Dark Web Site Releases over 2 Million Credit Card Details
Credit Card Details Leaked
A dodgy dark web site, that sells stolen credit card details, has released details of over two million credit and debit card in a criminal publicity stunt.
This dark web site leaked the information to ‘celebrate‘ their first birthday, and are giving the information away for free to anyone who wants it.
The media speculate that the site is doing this in an effort to get as much publicity and free advertising as possible (so media outlets are avoiding naming the site – sorry crooks).
Millions of cards
This isn’t the first time this website has done something like this. Last year, the same site leaked more than 1.2 million credit cards.
Another similar website did the same thing back in August 2021, releasing the details on more than a million credit cards on a number of hacking forums.
Researchers who have investigated the current leaked data set have found that there are at least 740,858 credit cards, 811,676 credit cards, (and 293 charge cards) involved. Some of these seem to be duplicates but one research company believes there are 2,141,564 unique entries.
‘data that has been leaked contains …card numbers … people’s names, emails, phone numbers, home addresses, expiration dates, and CVV codes’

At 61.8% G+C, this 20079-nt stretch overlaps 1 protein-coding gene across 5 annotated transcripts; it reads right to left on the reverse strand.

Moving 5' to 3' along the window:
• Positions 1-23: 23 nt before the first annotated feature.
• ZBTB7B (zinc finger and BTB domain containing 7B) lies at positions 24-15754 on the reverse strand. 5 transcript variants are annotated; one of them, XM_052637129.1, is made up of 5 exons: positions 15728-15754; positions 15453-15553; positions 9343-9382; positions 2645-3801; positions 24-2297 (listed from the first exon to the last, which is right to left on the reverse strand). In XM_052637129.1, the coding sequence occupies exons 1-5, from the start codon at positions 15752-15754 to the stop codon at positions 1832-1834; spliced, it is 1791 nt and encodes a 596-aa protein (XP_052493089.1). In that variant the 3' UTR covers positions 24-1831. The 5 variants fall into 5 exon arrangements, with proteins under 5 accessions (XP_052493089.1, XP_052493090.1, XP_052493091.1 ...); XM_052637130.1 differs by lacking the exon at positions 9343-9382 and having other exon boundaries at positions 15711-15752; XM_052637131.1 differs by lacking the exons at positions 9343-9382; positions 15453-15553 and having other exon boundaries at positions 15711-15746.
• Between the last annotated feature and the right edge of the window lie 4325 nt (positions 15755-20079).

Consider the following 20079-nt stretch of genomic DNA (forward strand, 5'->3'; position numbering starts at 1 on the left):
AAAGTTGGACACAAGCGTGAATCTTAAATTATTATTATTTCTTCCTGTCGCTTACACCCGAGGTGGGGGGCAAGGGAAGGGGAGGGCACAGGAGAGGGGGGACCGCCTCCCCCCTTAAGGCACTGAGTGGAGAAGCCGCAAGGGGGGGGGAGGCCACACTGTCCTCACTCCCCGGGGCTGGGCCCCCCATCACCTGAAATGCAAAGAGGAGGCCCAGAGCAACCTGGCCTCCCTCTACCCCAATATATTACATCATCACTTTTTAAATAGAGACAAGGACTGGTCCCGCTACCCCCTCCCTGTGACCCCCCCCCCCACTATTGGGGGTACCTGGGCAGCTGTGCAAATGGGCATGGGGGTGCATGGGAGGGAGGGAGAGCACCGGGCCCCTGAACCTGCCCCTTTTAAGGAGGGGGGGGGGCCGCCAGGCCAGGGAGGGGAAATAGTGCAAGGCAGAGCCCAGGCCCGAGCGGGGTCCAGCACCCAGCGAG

The data that has been leaked contains not only card numbers but also people’s names, emails, phone numbers, home addresses, expiration dates, and CVV codes. Some of the cards are valid for many years to come.
The database also contains almost half a million unique email addresses from 28,000 unique email domains, which is a valuable resource for cybercriminals.
Beware calls from the bank asking strange questions
People whose information has been leaked are at risk of identity theft, scams, and phishing attacks long after the expiration of their card details, making them vulnerable to further attacks down the line.
‘People whose information has been leaked are at risk of identity theft, scams, and phishing attacks’
Scammers can try to use information like this to get in touch with consumers, posing as their bank, to try trick people into giving them passwords and eft sms codes. Never give any such codes (that you get via sms) to anyone even if they call and say they are from your bank. Rather, immediately go in to a branch if you get such a call and are worried.